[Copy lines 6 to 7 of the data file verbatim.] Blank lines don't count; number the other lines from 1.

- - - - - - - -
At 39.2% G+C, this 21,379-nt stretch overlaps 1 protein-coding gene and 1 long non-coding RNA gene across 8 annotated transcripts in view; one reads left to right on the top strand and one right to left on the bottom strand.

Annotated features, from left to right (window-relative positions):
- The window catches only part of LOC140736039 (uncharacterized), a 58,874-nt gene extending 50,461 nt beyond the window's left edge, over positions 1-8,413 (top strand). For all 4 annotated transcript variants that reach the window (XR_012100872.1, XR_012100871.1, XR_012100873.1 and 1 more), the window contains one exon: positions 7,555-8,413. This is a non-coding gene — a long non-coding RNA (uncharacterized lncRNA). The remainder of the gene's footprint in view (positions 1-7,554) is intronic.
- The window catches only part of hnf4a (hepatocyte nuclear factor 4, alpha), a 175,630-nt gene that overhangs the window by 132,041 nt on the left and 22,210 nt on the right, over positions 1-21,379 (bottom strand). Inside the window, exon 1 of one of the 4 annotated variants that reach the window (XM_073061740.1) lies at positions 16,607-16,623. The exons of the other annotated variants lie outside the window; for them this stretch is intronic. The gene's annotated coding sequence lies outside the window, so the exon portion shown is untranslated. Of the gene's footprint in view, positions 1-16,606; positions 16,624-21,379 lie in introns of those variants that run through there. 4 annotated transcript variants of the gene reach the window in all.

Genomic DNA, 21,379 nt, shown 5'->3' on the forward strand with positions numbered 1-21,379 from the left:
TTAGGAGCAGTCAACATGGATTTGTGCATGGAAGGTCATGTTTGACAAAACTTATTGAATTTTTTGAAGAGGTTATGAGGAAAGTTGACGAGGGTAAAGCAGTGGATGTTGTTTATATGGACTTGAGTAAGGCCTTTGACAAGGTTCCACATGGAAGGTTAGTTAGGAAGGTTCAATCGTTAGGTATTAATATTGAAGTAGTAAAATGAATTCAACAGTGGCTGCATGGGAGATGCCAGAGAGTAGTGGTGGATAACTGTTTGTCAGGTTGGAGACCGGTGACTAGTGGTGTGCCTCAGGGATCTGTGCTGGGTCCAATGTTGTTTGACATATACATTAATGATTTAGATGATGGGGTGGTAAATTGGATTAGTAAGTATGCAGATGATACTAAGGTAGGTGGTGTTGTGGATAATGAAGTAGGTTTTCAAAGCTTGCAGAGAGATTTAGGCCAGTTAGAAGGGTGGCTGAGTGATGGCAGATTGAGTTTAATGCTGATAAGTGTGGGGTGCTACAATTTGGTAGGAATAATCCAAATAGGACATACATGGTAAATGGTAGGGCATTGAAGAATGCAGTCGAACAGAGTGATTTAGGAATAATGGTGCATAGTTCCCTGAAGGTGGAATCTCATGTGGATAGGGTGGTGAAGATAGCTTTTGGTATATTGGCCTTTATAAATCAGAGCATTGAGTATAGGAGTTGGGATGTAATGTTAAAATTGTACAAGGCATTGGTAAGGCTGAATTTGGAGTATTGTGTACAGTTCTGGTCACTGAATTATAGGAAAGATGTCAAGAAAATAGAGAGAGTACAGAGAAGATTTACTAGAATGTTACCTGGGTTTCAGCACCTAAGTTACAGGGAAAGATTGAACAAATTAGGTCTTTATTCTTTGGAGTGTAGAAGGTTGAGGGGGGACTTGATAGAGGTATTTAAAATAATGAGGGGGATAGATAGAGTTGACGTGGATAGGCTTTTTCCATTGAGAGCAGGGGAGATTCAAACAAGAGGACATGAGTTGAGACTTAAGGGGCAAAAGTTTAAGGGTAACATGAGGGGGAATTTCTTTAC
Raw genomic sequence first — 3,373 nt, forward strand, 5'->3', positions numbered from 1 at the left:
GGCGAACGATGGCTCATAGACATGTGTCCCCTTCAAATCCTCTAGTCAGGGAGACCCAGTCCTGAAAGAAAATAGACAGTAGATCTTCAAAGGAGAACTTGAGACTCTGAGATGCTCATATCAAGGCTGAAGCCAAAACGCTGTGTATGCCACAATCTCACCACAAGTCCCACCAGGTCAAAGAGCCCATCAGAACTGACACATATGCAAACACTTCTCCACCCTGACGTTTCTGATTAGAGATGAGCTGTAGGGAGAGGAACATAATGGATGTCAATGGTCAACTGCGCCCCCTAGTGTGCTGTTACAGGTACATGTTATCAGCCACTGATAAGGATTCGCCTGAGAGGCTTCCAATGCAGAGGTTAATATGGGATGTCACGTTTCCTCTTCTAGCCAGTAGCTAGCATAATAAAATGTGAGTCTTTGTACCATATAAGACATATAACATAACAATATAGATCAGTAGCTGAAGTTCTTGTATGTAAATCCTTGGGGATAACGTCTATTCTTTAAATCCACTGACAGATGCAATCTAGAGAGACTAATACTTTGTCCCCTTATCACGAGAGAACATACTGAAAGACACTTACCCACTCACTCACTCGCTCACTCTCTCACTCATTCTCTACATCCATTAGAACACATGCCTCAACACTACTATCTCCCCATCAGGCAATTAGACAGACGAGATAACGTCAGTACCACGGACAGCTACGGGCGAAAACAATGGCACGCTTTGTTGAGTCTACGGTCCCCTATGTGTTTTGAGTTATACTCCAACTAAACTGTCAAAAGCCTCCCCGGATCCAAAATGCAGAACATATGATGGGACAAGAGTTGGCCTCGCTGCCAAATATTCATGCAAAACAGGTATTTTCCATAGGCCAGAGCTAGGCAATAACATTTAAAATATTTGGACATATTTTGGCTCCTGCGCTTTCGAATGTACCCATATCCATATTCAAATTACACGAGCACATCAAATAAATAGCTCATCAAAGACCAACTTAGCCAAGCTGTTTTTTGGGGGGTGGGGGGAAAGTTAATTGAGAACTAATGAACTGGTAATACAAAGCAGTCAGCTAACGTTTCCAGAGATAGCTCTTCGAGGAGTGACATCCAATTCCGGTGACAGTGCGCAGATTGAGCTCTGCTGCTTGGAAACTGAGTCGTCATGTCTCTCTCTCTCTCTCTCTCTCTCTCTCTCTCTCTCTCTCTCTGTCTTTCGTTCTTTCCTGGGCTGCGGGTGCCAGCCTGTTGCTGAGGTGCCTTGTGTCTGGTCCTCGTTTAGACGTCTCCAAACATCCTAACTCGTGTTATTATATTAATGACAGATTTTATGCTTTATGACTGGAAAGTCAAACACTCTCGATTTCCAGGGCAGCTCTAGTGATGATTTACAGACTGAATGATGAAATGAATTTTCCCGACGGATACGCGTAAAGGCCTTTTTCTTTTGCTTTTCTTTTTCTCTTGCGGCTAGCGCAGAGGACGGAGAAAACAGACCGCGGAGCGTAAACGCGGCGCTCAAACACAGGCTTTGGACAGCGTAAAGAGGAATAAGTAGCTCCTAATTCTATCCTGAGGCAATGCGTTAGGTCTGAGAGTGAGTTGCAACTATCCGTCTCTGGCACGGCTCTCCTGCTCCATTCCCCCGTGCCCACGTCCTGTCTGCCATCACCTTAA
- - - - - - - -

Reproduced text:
TTAGGAGCAGTCAACATGGATTTGTGCATGGAAGGTCATGTTTGACAAAACTTATTGAATTTTTTGAAGAGGTTATGAGGAAAGTTGACGAGGGTAAAGCAGTGGATGTTGTTTATATGGACTTGAGTAAGGCCTTTGACAAGGTTCCACATGGAAGGTTAGTTAGGAAGGTTCAATCGTTAGGTATTAATATTGAAGTAGTAAAATGAATTCAACAGTGGCTGCATGGGAGATGCCAGAGAGTAGTGGTGGATAACTGTTTGTCAGGTTGGAGACCGGTGACTAGTGGTGTGCCTCAGGGATCTGTGCTGGGTCCAATGTTGTTTGACATATACATTAATGATTTAGATGATGGGGTGGTAAATTGGATTAGTAAGTATGCAGATGATACTAAGGTAGGTGGTGTTGTGGATAATGAAGTAGGTTTTCAAAGCTTGCAGAGAGATTTAGGCCAGTTAGAAGGGTGGCTGAGTGATGGCAGATTGAGTTTAATGCTGATAAGTGTGGGGTGCTACAATTTGGTAGGAATAATCCAAATAGGACATACATGGTAAATGGTAGGGCATTGAAGAATGCAGTCGAACAGAGTGATTTAGGAATAATGGTGCATAGTTCCCTGAAGGTGGAATCTCATGTGGATAGGGTGGTGAAGATAGCTTTTGGTATATTGGCCTTTATAAATCAGAGCATTGAGTATAGGAGTTGGGATGTAATGTTAAAATTGTACAAGGCATTGGTAAGGCTGAATTTGGAGTATTGTGTACAGTTCTGGTCACTGAATTATAGGAAAGATGTCAAGAAAATAGAGAGAGTACAGAGAAGATTTACTAGAATGTTACCTGGGTTTCAGCACCTAAGTTACAGGGAAAGATTGAACAAATTAGGTCTTTATTCTTTGGAGTGTAGAAGGTTGAGGGGGGACTTGATAGAGGTATTTAAAATAATGAGGGGGATAGATAGAGTTGACGTGGATAGGCTTTTTCCATTGAGAGCAGGGGAGATTCAAACAAGAGGACATGAGTTGAGACTTAAGGGGCAAAAGTTTAAGGGTAACATGAGGGGGAATTTCTTTAC
Raw genomic sequence first — 3,373 nt, forward strand, 5'->3', positions numbered from 1 at the left: